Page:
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New Jersey Governor Chris Christie wants to be noticed. Stuck at the back of a competitive GOP field in early polls, Christie is embracing a risky strategy for a potential presidential candidate.
Plagued by the George Washington Bridge scandal and ebbing popularity – both at home and in early primary states - Christie has toned down his in-your-face oratory. But with little to lose, he has taken a shock-and-awe approach to policy as he tests the waters, doubling down on the perception that he is the only one willing to tell the truth.
He’s doing that by adopting strong positions early in the process, addressing issues that go untouched by most candidates and espousing positions counter to Republican ideology.
After months of refusing to address questions on specific issues or offering commentary on news of the day, it was unclear if Christie would embrace the straight-talking persona willing to rebuke fellow Republicans or if he would reshape his image as a candidate with more caution and more in line with a more conservative GOP.
In his reemergence onto the presidential political scene last month, Christie indicated that he's going to embrace the undeniable. In an unconventional - and risky - move, in the opening salvo of his likely campaign he proposed cutting Social Security. While many Republicans are supportive of the idea, few highlight it on the campaign trail. The issue is considered the third rail of politics because of its popularity among seniors, the most reliable voters. Christie proposed cutting benefits by rising the retirement age by two years and reducing the amount of benefits for people with higher incomes.
“People in my business don’t trust the American people enough to tell them the truth. I do,” Christie told a technology conference in Northern Virginia in early May. “I absolutely believe that not only should we, but we must, we better start addressing this.”
Christie played into that strategy again last week when he said that global warming is real and that it’s caused by humans - not a popular position in the Republican Party and likely to alienate some in the Republican base.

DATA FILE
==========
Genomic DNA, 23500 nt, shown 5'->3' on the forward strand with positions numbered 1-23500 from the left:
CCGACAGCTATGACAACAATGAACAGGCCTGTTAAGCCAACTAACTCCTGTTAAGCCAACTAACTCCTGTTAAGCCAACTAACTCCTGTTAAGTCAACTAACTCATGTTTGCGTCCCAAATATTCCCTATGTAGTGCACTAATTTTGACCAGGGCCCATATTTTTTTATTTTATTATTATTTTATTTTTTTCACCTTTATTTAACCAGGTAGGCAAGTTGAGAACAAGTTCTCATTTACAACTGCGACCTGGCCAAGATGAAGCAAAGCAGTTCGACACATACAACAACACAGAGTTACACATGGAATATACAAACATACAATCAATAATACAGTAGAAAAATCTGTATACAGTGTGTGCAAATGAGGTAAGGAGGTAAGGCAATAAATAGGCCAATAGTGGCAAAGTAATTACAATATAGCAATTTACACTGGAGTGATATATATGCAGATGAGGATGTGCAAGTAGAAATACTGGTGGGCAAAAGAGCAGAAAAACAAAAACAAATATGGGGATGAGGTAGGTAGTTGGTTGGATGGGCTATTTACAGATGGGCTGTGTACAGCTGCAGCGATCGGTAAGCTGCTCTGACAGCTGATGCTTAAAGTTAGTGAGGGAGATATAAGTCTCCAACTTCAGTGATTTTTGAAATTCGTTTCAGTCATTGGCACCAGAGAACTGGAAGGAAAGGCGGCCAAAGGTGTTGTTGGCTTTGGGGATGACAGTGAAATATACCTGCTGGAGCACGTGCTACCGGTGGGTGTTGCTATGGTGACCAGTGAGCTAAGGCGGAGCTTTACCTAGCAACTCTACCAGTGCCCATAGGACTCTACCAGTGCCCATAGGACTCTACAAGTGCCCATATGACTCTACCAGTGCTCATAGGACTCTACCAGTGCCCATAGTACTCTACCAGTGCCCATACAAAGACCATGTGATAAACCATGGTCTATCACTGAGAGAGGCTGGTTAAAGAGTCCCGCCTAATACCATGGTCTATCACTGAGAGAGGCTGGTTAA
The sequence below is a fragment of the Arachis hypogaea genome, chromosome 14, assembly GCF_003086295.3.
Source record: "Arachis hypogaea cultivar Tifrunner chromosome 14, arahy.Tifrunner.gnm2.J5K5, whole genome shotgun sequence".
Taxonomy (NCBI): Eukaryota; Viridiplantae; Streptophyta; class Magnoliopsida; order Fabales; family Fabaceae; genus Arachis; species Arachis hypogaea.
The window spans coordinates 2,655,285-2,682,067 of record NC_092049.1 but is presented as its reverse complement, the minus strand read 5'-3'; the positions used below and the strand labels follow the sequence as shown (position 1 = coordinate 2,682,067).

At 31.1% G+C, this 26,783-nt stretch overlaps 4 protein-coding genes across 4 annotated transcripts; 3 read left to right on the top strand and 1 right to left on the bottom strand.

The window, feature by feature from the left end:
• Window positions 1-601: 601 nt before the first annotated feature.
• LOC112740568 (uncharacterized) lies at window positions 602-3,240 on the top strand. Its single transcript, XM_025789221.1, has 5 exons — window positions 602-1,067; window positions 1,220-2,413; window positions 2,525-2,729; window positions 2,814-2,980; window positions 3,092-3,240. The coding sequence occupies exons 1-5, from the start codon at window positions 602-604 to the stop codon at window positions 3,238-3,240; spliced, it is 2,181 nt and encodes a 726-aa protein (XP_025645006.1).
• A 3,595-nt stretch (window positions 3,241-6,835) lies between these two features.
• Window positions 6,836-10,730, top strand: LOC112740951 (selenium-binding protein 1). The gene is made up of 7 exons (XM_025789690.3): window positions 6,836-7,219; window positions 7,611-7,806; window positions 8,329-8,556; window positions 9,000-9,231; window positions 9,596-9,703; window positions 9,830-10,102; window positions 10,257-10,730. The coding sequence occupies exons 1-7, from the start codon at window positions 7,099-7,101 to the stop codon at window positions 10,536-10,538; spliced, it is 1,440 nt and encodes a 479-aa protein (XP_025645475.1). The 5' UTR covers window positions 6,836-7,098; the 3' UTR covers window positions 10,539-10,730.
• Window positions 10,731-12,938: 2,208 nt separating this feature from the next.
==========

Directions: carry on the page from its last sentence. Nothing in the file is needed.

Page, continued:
And just this week, Christie said the Federal Reserve’s policies are contributing to the gap between the rich and the poor – a belief more likely espoused by liberals or libertarians not business-oriented Republicans.
What’s notable, as well, is that Christie made each of these policy pronouncements in New Hampshire, which holds the first primary in the nation and is perhaps Christie’s best – and only – shot at making a mark in the nomination process.
Christie is spending most of his campaign time in the Granite State with its northeastern, more moderate Republicans who are more concerned about fiscal issues than social ones. He has visited the state eight times this year, including a visit to the state this week. By contrast he has visited Iowa four times and South Carolina just once. He is one of the few Republican hopefuls skipping the popular Lincoln Day dinner in Iowa this weekend. His aide notes that the governor will attend the Polk County Dinner in Iowa in June, which is much smaller and courts the more moderate Republican voters in Des Moines area.
But Christie has a lot of ground to make up, even in the state that is most similar to his ideological beliefs. In the latest poll from the state, Christie received the support of 3 percent of respondents. Not only is that number near the end of the pack, his support is declining as it’s far from the 9 percent he received months prior.
Taking such potentially toxic positions could be political suicide or it could rejuvenate his campaign. But at this point, Christie has nothing to lose by proposing unpopular positions or addressing controversial topics.